Disney has done
a respectable job over the years with their classics
being restored and released on DVD. With few exceptions,
they've gone in and let the films retain their original
colors, beauty, film grain and luster. Although it is
true that Disney, like many studios, has remixed
original mono soundtracks into 5.1 surround sound,
they've at least done the "right thing" and put the
original mono soundtrack option on the DVD. Disney has
done some overly digitized clean-up on "Snow White and
the Seven Dwarfs" and "Cinderella," which left those
films with an unnatural and sterile appearance. Overall,
they've been pretty consistent in letting the films
maintain their original "flaws." A speck of grain or a
speck of dust never turned off an audience from enjoying
a Disney classic.
"Sleeping Beauty" is again available on DVD and Blu-ray. This review is on the DVD.
"Sleeping Beauty" has been a perennial classic in the Disney line up for many years after its original release in 1959. Not as much adored by audiences as some of Disney's other fairy tales with warmer lead characters and heart, "Sleeping Beauty" is nonetheless an entertaining and visually breathtaking film. It was a box office disappointment in 1959, but through re-releases in theaters up until 1986, and then video and occasional revival screenings during the 1990s and 2000s, the film has made money. It's now regarded by many animation and film historians as a breathtaking achievement, which is positive criticism that the film didn't really receive in 1959.
When the film was restored beautifully in 1996, a 70mm print was struck and it was one of the most gorgeous films these eyes have ever seen. That particular restoration was painstakingly accurate. The image quality was in-line with the Technirama process in which it was shot in. The sharpness, the depth of the image, the color, the aspect ratio for the 70mm print was lovingly rendered by the restoration team headed by Harrison Ellenshaw. It was, in my opinion, the correct way to do a restoration. The film wasn't tweaked to today's "modern thinking" or "If Walt had this digital technology, this is what he would've done!" No. It was done with today's technology (Kodak's Cinesite) with respect for the original artists and their intent.
So why on Earth would Disney decide to re-restore "Sleeping Beauty," and in the process, screw up its original composition and soundtrack? Wasn't the 1996 restoration perfect? I thought it was.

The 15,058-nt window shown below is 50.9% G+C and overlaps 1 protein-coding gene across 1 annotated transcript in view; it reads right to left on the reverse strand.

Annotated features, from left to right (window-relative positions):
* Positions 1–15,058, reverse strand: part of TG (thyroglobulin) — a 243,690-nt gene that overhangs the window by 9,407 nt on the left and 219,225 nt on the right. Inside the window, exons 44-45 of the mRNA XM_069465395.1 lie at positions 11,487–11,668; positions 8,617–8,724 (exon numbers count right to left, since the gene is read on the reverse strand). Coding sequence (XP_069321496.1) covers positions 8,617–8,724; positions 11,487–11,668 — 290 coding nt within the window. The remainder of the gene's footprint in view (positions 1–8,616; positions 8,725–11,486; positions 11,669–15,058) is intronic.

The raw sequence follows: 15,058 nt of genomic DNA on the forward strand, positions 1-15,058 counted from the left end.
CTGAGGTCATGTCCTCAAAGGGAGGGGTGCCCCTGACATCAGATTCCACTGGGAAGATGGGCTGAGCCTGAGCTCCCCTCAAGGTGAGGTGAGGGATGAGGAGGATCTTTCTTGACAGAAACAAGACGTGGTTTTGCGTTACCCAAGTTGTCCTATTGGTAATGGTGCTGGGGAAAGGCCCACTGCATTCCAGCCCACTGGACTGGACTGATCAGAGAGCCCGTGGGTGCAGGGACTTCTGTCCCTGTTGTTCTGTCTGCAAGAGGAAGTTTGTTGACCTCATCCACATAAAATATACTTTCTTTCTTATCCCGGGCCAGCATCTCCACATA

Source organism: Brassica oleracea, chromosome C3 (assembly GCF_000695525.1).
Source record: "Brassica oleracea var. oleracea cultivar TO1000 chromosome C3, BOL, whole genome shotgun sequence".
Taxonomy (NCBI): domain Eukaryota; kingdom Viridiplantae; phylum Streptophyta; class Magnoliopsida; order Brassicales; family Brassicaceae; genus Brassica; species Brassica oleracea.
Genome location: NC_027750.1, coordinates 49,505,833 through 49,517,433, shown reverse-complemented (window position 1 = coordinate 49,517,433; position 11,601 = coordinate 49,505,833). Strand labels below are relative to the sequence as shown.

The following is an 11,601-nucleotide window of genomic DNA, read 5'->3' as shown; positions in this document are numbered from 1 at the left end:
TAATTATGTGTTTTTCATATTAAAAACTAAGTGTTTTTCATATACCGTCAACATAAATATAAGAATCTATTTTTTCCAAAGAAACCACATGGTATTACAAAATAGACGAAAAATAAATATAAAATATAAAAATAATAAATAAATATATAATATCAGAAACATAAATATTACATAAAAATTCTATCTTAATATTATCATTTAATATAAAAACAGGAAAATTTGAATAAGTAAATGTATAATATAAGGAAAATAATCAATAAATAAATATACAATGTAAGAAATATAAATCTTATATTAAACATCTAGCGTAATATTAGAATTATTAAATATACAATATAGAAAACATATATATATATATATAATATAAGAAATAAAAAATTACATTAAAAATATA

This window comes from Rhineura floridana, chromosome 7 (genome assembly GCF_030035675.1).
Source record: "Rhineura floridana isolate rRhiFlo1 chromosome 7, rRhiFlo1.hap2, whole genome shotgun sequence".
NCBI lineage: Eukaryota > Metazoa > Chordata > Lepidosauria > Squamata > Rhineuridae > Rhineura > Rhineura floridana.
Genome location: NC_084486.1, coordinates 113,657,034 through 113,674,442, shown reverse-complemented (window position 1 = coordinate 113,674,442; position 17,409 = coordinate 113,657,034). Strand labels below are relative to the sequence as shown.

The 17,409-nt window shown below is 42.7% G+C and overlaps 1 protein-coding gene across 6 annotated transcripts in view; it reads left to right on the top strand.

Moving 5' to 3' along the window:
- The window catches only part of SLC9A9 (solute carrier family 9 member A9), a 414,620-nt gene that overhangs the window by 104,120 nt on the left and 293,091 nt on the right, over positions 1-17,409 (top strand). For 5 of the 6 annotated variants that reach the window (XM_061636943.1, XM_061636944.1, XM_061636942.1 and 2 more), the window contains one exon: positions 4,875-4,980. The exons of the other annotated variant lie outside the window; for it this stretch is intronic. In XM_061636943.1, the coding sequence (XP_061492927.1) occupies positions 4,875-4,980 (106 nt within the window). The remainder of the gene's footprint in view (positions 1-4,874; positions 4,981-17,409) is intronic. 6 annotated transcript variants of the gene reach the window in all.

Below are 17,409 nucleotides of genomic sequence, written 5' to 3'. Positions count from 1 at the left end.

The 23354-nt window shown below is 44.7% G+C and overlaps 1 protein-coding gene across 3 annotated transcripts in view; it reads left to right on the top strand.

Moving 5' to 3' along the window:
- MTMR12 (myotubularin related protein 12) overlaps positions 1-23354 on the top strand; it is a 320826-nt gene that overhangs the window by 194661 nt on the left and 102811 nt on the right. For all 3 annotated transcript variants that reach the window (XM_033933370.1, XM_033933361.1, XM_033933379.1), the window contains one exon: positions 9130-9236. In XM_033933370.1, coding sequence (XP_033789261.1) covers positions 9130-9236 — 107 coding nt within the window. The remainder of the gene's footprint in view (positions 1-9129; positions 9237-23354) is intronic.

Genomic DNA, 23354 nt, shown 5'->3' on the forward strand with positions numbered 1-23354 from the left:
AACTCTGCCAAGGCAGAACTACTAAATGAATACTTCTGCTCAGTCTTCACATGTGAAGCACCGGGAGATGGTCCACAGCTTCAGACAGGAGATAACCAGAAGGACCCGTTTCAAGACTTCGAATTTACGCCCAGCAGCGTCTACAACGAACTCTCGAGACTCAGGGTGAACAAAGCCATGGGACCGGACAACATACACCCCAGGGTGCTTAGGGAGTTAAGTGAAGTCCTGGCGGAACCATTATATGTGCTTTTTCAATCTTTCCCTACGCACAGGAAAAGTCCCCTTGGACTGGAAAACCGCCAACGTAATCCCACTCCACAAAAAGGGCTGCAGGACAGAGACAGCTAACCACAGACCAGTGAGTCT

Beauty Over The Years
It's a overused term, but there's no other term I can think of when it comes to this 2008 restoration. If it ain't broke, don't fix it. The restoration team behind this new "enhanced" and "like you've never seen it before" version took it upon themselves to re-compose how the film was originally shot. They tinkered with the colors of the film (which is very noticeable in the opening title). The team re-mixed the soundtrack and it doesn't sound as good as it did in the 1996 restoration. In the most simplest terms for non-geeky people, this 50th anniversary version of "Sleeping Beauty" isn't the version that's been seen (if shown properly) for almost 50 years.
Please understand that I've admired most of the work that the current Disney restoration team has done in the past. Most of their work has kept the natural beauty of films like "Lady and the Tramp" honest and true. But this "Sleeping Beauty" restoration has me stumped. I've loved this film since I saw it for the first time during a re-release in 1986, and to see it restored in any other way than its original form is wrong.
The film has either been shown in a 2.35:1 aspect ratio on 35mm prints (and I believe early versions of the film on LaserDisc.) The way the film was originally meant to be shown, and advertised, was in 70mm with a 2.21:1 aspect ratio. It was advertised as "Super Technirama 70." It was never meant for the ultra-wide 2.55:1 aspect ratio that is used in its current "restoration." The 2.55:1 aspect ratio was used for CinemaScope, which predated Technirama. CinemaScope used that aspect ratio for a few years since its official public unveiling on 1953's "The Robe." CinemaScope went to the 2.35:1 aspect ratio around 1955. Technirama was unveiled in 1956 with a 2.35:1 aspect ratio on 35mm prints, which I would imagine matched the then current aspect ratio for most 35mm widescreen movies made in CinemaScope. On 70mm prints, as mentioned earlier, the aspect ratio was 2.21:1, and "Super Technirama 70" was first used on Walt Disney's "Sleeping Beauty" in 1959. Technirama never had a 2.55:1 aspect ratio that I'm aware of. The widest aspect ratio a film could be shot in Technirama was 2.25:1. I invite readers to click http://www.widescreenmuseum.com/widescreen/lobby.htm to check out the various film formats. It's easy to understand and Martin Hart has done a wonderful job in explaining formats. I also recommend his other page on aspect ratios, http://www.widescreenmuseum.com/widescreen/cinemascope_oar.htm. I don't know how much more simpler understanding aspect ratios can be.